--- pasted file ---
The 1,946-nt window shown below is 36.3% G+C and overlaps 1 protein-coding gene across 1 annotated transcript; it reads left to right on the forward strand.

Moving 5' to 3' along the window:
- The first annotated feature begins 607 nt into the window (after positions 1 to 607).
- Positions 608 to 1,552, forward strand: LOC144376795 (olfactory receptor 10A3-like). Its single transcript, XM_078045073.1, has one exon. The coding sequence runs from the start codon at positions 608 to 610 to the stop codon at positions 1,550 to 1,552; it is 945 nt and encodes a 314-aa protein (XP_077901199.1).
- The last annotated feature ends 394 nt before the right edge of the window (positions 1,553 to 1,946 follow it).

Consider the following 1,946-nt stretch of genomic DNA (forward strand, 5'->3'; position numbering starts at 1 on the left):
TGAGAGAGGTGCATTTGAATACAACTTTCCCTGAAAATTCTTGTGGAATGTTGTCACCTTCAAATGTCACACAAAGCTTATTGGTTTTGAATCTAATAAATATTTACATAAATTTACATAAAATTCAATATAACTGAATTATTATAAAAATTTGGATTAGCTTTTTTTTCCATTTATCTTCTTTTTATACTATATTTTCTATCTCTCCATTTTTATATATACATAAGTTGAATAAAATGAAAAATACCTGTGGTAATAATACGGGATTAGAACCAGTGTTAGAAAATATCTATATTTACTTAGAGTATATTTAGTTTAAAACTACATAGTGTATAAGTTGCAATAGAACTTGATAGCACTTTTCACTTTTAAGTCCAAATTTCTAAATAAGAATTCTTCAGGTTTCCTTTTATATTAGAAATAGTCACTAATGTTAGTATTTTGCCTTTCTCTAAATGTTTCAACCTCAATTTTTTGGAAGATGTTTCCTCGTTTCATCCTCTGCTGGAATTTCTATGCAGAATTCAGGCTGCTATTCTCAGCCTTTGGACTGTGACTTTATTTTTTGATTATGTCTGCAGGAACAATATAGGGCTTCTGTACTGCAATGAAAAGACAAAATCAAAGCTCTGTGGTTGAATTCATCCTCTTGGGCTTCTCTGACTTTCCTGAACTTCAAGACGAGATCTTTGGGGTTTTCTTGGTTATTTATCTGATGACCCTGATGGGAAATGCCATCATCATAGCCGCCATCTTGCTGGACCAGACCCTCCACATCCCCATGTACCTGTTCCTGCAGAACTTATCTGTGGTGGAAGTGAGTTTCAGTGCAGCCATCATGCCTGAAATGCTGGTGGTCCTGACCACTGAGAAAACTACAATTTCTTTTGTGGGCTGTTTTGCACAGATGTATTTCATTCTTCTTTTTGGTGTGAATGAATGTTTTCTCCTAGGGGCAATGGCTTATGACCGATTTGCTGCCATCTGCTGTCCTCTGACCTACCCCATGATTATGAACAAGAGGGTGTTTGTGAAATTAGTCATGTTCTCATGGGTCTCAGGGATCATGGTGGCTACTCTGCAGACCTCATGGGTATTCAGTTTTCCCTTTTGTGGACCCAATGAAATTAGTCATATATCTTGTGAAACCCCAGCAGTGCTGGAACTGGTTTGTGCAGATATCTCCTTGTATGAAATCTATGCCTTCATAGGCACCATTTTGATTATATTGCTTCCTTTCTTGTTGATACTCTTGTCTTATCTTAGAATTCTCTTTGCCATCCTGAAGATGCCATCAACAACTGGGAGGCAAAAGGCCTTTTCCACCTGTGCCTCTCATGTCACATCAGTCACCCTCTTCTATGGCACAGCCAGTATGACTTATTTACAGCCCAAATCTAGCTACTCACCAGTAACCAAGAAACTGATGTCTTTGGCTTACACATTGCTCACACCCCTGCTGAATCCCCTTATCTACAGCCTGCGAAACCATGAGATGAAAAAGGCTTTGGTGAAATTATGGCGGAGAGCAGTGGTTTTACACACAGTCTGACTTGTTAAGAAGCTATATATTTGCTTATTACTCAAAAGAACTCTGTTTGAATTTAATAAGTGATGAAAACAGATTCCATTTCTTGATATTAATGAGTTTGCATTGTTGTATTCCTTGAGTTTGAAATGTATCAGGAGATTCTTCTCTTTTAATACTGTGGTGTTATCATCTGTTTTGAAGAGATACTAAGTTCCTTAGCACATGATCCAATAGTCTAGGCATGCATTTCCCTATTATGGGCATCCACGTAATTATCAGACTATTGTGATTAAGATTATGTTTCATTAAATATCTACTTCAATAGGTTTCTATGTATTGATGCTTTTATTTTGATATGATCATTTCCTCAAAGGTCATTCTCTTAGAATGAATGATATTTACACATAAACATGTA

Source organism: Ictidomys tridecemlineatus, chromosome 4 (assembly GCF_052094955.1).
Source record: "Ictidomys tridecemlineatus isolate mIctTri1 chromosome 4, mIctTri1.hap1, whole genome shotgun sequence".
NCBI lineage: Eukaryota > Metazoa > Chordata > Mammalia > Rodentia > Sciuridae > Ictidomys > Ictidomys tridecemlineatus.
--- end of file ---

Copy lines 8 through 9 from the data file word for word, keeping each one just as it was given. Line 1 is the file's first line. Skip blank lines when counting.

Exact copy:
Source organism: Ictidomys tridecemlineatus, chromosome 4 (assembly GCF_052094955.1).
Source record: "Ictidomys tridecemlineatus isolate mIctTri1 chromosome 4, mIctTri1.hap1, whole genome shotgun sequence".